Sales success is centered on building a strong foundation and making a lasting impression on the customers you interact with. The customer contacts made will open connections to other people in their network, if you have gained their trust and brought value. In the ever widening realm of enterprise architecture to create new processes and technology recommendations that deliver business value, the enterprise architect is the keystone of a successful practice. It’s this position that creates value in the enterprise architect for those with products, services and most importantly solutions to sell.Following are some simple and practical tips to expanding your customer network and prospects.
- Start strong and confident: I don’t just mean with the “win friends and influence people” strong handshake and eye contact, but keeping your foot in the door will require effort. As a Cisco representative the enterprise architect’s first thought will be to direct you to the network closet down the hall. You’ll have about 30 seconds to convince them to give up an hour of their time to talk to you, so have a killer pitch.
- Listen to them: Your killer pitch is to get you into the door, but don’t hijack the time you’re given. Understand the architect’s hot buttons, their frustrations, what makes them tick and most importantly- empathize with them.
- Ask questions: After an answer is given, have them go into greater detail. Ask open-ended questions that move the conversation forward. Build a rapport and understanding.
- Do your homework Fundamental to becoming a trusted adviser. When you’ve invested time and effort into understanding their business and pain points, right away a level of trust is established. Even better is when you’re able to bring new ideas and value to the customer with your perspective.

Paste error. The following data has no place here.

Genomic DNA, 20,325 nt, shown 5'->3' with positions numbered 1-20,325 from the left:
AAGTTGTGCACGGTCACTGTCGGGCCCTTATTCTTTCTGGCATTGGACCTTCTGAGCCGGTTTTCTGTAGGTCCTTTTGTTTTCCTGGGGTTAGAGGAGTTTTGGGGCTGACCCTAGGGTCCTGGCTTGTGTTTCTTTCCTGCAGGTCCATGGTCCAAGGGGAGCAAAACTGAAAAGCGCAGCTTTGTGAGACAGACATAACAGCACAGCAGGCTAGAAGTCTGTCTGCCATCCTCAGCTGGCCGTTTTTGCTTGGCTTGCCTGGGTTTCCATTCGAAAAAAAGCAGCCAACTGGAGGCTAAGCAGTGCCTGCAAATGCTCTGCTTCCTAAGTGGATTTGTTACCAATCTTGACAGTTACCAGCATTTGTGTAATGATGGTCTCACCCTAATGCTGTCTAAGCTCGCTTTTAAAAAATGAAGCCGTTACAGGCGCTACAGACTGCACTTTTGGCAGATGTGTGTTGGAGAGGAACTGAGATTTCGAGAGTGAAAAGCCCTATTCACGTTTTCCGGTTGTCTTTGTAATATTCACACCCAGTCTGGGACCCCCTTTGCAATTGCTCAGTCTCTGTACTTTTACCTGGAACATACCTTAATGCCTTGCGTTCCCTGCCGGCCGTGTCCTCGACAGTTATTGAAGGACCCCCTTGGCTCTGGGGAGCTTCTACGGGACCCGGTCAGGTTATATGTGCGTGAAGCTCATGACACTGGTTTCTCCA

- Know your customer’s customers You need to be able to sell what they sell. Enterprise architects are accountable to many different organizations and if you arm them with information and solutions they can then sell you’re helping them do their job more effectively. If you help them build their business and meet their goals and objectives, they’ll help you meet yours.
- Offer additional resources: As a Cisco representative you’re focus is only some of what the architect needs. Bring in or reference resources with other areas of expertise. Architects need to prioritize and you may not always be first, but going out of your way to assist them in an area outside of what you sell will keep you connected and raise your priority.
- Keep your network strong: Surround yourself with people the architect would want to meet. Make introductions to peers in other areas. Enterprise architecture is very much a peer network and the contacts you keep will tell your customers a great deal about your integrity and value.
- Be true and be open: Don’t try to spin your way through a tough question or represent yourself as more then you are. An architect will see through the facade and see you to the door. If you don’t know, you don’t know and the truth is appreciated. If you don’t know and can use your network of contacts to find an answer or put them in touch with somebody who can help, you’ve just become more valuable and your level of trust has just been elevated.
- Follow up and follow through: Time is of the essence and architects are project driven. If you’re going to have an answer by a certain date, then have the answer. Then come back at a later date and see how things worked out, find out the results and metrics, maybe suggest new metrics for success. Have a postmortem with your architect after a project is completed. They’ll appreciate it and you’ll learn even more about their needs.
Nothing really new here, it’s all common sense. It’s about offering compelling business value and differentiation, but framing it in the context and language that architects know and understand. Followed by the move from simply pushing tin to becoming a trusted adviser with relevant business solutions.